AN NPO THAT HAD EARNED THE TRUST OF THEIR FELLOW CITIZENS
The history of the retirement home in the village of Havre-aux-Maisons dates back before the 1970s. At the time it was the family home of Omer Thériault. When it was passed on to his children and partner, it became the Thériault motel.
The motel was at the time set up with 20 rooms parallel to the main road, the doors facing the road, with private bathrooms, dining room, bar and restaurant kitchen. The motel lasted more than a decade, and was then sold to Jean-Pierre Cormier. The place retained its vocation and was called the Auberge l’Islet.
Number of units 31 apartments
Financial partners SHQ, the municipality and the Caisse Desjardins de Havre-aux-Maisons
In the mid-1990s, Cormier mandated liaison officer Manon Richard to conduct a feasibility study for the creation of a seniors residence. The study showed it was needed and a group of people, including the former owner, Manon Richard, and Jean Deschênes, joined the founding committee of the non-profit New Horizons group. Established on Nov. 12, 1996, New Horizons is the building tenant.
The beginnings were rough. The first to offer this type of accommodation in the archipelago, the vacancy rate remained quite high. Four people were working on it at the time
The non-profit bought the building in 2000, with the Accès Logis program contributing 50 per cent of the funding to renovate the building; the other part of the funding came from the Magdalen Islands community. The New Horizons group had earned the trust of citizens.
Eleven homes were added in a new wing in 2007, again thanks to the Accès Logis program and local partners, which shared the bill. The municipality soon approved a property-tax exemption, leaving New Horizons the responsibility to pay service taxes for sewers, water and garbage. The decision to expand allowed for improved profitability by sharing fixed costs.
The new wing featured studio apartments with minikitchens, more spacious private bathrooms to improve hygiene, and administration offices. Tenants can’t cook in their rooms, but a counter in the dining room provides everyone with access to a microwave oven and a coffee machine.
The average age of residents is 90. The deans are Marie-Jeanne Poirier, who will celebrate her 102nd birthday in December 2016, and Elzéar Poirier, who turned 100 on March 2.
Within the 31 units are six couples living together. One of these couples recently celebrated 72 years of marriage!
Twenty people are on the waiting list.
A residents committee was formed to manage an activities budget. Many are religious in nature: reading the daily rosary, mass once a week. A “tea and knitting” group formed by a volunteer was added to a host of key activities such as bingo, card games, beanbag toss and weekly cribbage tournaments. Other artisans are invited over for the afternoon where knitting isn’t just for fun but has a very specific purpose: handmade creations are helping raise funds to refurbish the common room. More than half the $32,000 goal has already been met, thanks as well to the involvement of partners and In Memoriam donations.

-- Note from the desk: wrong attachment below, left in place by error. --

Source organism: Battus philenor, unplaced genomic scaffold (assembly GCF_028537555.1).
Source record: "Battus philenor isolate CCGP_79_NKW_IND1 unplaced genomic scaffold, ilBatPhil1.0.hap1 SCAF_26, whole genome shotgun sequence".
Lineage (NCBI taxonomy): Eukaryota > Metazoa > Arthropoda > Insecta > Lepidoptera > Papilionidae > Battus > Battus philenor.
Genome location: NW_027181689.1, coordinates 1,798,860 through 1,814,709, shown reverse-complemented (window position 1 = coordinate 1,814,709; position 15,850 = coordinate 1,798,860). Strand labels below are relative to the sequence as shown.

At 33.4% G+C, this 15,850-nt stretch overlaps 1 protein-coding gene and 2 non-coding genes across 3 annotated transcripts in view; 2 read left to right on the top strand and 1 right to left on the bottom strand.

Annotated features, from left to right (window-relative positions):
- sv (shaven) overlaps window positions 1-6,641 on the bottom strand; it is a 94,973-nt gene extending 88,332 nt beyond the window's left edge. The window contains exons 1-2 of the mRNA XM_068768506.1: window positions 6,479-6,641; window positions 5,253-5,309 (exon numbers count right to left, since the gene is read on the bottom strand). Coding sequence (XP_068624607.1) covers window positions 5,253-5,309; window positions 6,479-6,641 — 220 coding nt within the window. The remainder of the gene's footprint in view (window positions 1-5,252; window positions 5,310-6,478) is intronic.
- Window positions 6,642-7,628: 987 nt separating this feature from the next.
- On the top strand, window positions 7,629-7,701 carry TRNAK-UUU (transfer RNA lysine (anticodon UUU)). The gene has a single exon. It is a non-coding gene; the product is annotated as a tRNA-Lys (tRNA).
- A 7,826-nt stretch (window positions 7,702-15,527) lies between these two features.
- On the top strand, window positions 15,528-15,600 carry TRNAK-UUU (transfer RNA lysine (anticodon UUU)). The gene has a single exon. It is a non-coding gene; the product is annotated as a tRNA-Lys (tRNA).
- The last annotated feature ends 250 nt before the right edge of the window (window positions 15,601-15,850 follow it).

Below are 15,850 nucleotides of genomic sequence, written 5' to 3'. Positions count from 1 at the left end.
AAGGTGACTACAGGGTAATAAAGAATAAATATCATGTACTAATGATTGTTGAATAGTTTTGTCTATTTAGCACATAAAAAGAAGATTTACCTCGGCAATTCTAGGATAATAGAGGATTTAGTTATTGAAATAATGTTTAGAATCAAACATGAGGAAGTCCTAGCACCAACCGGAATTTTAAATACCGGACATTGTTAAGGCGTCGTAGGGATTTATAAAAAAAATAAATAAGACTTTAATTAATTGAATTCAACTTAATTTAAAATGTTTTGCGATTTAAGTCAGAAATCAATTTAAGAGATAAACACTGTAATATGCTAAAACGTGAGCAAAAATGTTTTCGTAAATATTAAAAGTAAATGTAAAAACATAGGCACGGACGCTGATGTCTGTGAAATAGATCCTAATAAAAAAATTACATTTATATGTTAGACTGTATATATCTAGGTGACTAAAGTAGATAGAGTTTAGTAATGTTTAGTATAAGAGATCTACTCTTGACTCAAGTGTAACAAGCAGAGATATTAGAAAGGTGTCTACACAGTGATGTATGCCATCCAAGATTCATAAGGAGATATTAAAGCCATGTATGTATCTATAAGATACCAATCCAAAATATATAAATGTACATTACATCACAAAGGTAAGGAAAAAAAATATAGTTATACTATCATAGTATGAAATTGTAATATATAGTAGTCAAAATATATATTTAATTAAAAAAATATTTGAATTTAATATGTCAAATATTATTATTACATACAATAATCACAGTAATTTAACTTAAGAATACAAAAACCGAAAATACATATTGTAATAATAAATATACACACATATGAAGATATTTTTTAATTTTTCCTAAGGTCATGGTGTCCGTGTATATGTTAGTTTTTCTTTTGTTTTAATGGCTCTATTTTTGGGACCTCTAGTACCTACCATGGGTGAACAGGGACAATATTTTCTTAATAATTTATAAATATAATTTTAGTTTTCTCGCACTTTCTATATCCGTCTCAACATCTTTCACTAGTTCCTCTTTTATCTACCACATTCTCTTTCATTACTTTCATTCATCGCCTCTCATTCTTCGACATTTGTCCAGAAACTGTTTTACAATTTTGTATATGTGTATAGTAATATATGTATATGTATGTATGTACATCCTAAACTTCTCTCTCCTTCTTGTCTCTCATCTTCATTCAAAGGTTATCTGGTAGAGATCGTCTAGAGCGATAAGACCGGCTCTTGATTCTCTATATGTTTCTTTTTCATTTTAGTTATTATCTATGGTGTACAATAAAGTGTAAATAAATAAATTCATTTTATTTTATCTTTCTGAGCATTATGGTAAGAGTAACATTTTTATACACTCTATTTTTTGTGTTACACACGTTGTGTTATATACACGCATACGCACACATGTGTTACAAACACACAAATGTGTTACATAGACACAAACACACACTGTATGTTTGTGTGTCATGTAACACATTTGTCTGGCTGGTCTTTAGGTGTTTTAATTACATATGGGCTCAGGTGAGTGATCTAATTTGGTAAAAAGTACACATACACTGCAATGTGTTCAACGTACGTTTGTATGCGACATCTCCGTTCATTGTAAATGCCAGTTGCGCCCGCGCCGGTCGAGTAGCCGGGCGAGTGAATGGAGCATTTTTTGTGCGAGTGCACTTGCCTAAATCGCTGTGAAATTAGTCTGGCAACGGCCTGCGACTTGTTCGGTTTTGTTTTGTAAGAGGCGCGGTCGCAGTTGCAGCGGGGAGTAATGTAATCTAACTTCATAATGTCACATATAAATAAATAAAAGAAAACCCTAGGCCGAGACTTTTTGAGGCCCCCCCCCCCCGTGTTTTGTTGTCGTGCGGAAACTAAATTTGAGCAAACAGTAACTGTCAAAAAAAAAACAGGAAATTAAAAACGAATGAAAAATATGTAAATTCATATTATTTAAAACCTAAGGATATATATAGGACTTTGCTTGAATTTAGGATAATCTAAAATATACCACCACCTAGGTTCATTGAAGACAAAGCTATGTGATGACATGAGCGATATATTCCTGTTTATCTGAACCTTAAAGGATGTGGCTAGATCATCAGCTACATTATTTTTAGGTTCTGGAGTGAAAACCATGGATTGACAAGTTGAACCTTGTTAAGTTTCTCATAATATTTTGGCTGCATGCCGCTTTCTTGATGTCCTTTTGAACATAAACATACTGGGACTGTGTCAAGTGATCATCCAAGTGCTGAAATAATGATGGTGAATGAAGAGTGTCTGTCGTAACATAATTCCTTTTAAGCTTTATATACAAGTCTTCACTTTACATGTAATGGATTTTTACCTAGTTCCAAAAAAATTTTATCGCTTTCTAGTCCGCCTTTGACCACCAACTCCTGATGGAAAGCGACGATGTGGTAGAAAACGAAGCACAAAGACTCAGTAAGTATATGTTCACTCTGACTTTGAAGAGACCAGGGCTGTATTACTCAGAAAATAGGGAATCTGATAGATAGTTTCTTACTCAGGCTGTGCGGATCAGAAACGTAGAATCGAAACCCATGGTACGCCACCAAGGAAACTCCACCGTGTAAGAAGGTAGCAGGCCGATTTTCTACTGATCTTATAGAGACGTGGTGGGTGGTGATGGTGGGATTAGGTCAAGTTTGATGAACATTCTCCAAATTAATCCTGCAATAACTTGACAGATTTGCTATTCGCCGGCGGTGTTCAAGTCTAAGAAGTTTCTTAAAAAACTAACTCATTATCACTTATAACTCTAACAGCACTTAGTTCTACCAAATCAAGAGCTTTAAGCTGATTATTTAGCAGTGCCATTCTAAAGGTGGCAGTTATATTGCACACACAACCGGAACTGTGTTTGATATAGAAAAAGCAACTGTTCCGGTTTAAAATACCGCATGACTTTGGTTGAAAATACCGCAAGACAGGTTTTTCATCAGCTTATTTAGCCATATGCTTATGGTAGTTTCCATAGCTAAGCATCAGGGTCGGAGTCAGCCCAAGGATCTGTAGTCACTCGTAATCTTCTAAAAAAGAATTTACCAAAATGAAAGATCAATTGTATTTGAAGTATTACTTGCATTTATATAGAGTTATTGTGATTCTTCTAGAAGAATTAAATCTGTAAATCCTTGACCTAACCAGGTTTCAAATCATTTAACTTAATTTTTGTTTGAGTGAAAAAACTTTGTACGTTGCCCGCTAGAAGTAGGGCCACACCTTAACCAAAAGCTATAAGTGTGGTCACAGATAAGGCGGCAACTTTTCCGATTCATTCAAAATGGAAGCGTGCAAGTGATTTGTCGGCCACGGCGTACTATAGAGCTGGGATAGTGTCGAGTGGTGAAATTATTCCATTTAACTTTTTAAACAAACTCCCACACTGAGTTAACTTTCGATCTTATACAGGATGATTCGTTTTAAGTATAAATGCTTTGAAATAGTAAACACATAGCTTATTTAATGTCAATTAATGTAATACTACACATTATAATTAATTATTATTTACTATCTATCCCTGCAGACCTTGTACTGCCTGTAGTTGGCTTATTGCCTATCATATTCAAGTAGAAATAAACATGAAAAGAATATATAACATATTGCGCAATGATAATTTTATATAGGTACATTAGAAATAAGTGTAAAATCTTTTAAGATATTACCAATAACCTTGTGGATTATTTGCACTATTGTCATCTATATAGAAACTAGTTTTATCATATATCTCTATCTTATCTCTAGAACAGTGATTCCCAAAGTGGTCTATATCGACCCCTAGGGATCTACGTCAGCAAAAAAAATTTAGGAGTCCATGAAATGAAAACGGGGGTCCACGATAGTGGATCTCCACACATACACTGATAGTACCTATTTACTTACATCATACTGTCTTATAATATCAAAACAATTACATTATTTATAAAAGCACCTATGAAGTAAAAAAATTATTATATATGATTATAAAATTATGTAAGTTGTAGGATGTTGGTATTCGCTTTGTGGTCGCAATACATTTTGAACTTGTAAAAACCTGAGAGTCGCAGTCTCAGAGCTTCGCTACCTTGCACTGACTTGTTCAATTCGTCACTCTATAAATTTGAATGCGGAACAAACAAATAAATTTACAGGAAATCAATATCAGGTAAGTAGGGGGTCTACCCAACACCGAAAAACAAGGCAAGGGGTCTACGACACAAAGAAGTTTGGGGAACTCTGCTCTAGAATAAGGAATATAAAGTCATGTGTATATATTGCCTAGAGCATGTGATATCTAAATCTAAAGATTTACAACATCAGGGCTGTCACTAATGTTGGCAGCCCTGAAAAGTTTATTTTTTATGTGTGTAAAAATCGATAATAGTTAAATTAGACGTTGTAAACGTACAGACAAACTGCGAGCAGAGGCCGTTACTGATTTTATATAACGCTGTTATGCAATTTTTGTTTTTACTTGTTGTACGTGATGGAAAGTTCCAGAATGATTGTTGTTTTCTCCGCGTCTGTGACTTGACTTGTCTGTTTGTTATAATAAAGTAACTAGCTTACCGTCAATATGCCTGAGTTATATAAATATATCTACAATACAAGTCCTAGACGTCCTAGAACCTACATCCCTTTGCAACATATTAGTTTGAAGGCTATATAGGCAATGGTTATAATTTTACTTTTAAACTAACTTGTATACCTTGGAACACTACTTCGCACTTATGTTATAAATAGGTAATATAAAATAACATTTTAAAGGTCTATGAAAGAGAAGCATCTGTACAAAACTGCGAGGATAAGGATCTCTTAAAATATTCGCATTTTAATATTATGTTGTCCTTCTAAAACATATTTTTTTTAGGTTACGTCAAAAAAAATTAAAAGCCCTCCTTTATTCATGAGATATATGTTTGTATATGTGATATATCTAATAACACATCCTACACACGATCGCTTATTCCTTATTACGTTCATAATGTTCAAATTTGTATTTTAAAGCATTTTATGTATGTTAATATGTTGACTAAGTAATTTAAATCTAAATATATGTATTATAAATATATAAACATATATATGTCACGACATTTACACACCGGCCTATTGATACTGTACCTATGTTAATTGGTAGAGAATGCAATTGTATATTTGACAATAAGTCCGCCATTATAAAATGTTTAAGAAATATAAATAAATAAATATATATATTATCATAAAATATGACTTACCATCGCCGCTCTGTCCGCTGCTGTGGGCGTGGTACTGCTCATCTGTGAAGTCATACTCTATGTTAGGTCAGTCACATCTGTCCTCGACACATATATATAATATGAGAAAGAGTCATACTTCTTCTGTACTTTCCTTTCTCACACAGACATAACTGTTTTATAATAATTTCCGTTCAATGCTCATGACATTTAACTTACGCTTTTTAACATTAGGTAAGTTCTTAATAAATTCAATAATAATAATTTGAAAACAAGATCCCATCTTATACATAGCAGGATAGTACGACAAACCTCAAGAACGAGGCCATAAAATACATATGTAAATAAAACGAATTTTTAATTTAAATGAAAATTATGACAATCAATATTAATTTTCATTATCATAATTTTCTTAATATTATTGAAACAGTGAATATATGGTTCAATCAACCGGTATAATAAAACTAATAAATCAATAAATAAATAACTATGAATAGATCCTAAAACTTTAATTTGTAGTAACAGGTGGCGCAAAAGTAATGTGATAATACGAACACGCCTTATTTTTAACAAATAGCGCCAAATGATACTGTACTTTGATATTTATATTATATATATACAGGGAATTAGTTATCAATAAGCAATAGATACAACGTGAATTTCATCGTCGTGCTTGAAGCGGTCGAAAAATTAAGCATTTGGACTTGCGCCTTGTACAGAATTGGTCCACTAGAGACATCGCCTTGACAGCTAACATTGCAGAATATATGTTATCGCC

But what the residents love above all else are the visiting musicians
Three meals a day are provided as well as a medication service. Assistance may also be provided for the laundry room. The local CISSS
provides nursing care and services as required.
The board is composed of one resident, one employee, two family members of residents and three directors from the community.
The management team consists of a chief councillor who manages services to residents in collaboration with the director, who also oversees the general administration, and a chief cook. The team can count on a dozen very caring and dedicated employees for the well-being of residents.
A couple stays on the grounds as night supervisors six nights a week. A day councillor stays over on the seventh night.
All rooms have two emergency alarms, one in the bathroom and one next to the bed. An alarm system protects the building and 50 per cent of the space is serviced by sprinklers. Although housing is on the ground floor and each has a door leading to the outside, New Horizons has made this a priority issue for 2016-2017. Emergency evacuation drills are carried out regularly and the evacuation plan was recently reviewed. The call and response list is now updated and first responders as well as volunteer firefighters are stationed near the building. In addition, a generator was installed at the beginning of the year to ensure greater safety for residents.
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